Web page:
More than 13 million Americans tuned in to watch bombshell testimony from a former White House aide this week, making the Jan. 6 committee’s latest hearing its second-most-viewed thus far.
The Tuesday afternoon hearing, which the committee announced just a day ahead of time, featured 25-year-old Cassidy Hutchinson, who served as an aide to former White House Chief of Staff Mark Meadows. Her dramatic testimony attracted 13,231,000 viewers across all major networks, including ABC, CBS, NBC, CNN and MSNBC, according to numbers from Nielsen, a ratings firm. This total topped the previous four hearings, which won audiences of about 10 million to 11 million people. The first Jan. 6 hearing, on June 9, drew about 20 million viewers, but it aired in prime time.
Although the numbers indicate that millions of people are watching the hearings, it’s not yet clear how many Americans will ultimately tune in — the hearings are slated to continue into July — or what conclusions they will form. In 1954, about 80 million Americans (out of a much smaller U.S. population of about 169 million people) followed the series of hearings that led to communist-hunting Sen. Joseph McCarthy’s downfall. About 3 in 4 American households watched at least part of the 1973 Watergate hearings, according to Nielsen estimates.
Although a majority of Americans — 58% — say they are following news about the work of the Jan. 6 committee, only 26% are following it very closely, according to a poll released last week by Quinnipiac University. Just 40% of Americans report that the Jan. 6 attacks had a major effect on their worldview, a Politico-Morning Consult survey found.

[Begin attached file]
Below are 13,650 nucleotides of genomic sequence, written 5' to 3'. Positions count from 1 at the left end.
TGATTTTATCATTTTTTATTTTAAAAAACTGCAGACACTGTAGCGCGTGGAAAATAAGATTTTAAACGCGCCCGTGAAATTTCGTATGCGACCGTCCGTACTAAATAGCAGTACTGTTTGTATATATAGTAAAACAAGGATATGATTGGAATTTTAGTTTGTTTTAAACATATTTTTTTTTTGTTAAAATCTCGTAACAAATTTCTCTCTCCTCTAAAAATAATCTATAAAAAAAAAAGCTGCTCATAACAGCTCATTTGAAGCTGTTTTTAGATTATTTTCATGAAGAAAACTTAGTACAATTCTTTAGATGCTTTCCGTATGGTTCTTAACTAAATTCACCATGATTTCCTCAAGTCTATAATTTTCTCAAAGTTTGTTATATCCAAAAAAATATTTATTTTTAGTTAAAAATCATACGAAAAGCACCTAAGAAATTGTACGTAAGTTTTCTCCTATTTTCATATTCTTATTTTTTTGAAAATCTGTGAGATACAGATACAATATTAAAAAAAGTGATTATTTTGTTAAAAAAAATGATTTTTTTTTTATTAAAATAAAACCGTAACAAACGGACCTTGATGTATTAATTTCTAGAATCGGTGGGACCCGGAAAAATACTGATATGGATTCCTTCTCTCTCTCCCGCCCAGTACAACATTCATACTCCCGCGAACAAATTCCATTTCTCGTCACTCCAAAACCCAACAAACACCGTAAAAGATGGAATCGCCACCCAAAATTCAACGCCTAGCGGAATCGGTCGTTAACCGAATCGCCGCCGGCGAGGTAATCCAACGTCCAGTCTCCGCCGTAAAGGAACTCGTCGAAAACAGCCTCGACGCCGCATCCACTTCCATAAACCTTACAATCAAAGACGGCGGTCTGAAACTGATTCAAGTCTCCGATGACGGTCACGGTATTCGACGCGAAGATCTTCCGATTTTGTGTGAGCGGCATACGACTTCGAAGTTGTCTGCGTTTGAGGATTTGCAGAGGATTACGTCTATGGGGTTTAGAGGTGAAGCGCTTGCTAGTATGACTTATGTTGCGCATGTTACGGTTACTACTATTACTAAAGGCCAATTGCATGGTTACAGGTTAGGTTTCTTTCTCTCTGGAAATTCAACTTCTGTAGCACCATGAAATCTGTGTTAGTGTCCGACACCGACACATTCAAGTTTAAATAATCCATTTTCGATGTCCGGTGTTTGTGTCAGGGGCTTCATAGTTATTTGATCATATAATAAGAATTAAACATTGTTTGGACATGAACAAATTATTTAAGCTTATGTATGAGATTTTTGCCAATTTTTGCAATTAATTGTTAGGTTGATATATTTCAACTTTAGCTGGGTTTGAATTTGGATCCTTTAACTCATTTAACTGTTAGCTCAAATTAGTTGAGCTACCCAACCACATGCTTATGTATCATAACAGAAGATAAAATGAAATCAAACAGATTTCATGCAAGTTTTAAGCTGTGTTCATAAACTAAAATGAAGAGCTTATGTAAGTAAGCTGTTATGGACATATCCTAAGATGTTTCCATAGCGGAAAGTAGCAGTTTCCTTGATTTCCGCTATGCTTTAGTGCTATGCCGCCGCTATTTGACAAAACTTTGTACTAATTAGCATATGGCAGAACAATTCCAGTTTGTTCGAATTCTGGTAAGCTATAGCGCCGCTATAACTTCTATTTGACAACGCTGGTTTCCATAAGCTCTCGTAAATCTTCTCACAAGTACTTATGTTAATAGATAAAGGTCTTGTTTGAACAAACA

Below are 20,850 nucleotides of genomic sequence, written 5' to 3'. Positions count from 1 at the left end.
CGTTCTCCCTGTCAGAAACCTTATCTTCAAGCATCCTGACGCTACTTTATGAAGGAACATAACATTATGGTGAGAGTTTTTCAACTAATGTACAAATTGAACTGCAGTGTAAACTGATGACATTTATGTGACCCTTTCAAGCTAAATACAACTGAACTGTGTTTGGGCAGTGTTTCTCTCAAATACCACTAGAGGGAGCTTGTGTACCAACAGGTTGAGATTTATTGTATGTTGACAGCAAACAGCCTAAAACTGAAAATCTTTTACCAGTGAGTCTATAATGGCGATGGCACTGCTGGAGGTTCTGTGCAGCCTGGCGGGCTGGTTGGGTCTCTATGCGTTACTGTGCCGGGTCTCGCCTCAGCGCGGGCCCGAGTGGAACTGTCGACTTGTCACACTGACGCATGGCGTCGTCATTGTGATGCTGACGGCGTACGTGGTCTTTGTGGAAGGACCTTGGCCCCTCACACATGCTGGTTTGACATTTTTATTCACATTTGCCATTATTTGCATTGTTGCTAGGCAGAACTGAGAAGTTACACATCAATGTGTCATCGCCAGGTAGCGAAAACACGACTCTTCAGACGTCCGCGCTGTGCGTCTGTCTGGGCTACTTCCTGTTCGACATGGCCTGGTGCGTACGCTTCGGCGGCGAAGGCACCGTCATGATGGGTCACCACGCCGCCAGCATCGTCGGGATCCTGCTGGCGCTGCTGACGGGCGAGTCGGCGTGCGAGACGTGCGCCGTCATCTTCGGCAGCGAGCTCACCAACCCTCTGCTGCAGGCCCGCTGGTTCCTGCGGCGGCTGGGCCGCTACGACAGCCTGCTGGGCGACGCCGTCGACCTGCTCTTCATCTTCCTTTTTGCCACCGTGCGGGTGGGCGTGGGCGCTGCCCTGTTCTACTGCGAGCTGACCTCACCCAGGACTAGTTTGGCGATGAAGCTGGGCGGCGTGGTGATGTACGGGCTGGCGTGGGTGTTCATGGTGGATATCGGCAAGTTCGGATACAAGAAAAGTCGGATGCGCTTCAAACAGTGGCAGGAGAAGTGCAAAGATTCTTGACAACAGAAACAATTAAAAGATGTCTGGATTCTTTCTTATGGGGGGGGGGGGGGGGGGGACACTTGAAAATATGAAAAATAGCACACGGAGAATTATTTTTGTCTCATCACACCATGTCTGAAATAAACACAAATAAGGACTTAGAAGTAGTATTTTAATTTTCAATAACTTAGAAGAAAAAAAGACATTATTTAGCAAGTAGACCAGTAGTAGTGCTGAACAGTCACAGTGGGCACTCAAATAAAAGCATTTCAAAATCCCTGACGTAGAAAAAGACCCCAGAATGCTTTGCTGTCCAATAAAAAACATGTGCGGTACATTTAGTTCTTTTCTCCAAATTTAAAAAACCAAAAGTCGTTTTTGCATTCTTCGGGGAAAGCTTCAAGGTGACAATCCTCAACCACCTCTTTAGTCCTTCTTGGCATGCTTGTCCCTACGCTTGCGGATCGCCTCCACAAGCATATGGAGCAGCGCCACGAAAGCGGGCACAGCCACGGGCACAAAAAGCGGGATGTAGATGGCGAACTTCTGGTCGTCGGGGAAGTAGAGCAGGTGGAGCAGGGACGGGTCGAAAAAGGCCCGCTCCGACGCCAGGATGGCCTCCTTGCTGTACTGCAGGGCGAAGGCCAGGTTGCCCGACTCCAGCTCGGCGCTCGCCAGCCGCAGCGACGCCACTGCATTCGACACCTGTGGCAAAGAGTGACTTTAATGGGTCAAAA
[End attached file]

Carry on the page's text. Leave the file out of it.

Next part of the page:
The hearings’ impact is still growing, a top Democratic pollster said.
“The support for the hearings has increased over time,” Celinda Lake, president of the polling firm Lake Research Partners, told reporters on a press call on Thursday. “And what is emerging very, very strongly from the hearings is not just that [former President] Trump was responsible, but there was a faction of the Republicans, Trump Republicans, who were responsible as well. And that this was about overturning the will of the people, overturning the elections. And people take that very, very seriously.”
Lake said that according to her research, 80% of Americans want accountability for those involved in the Jan. 6 violence, including elected officials. The hearings may affect how Americans vote in upcoming elections too, she said.
“There is an evolving narrative. People see it as a crime, but they also see it as a criminal conspiracy,” she said. “They demand accountability, and they’re very serious about what they consider accountability. And we are seeing these numbers increase quite dramatically over the course of the hearings, including with independents who traditionally don’t pay very much attention.”
Times staff writer Arit John contributed to this report.
This story originally appeared in Los Angeles Times.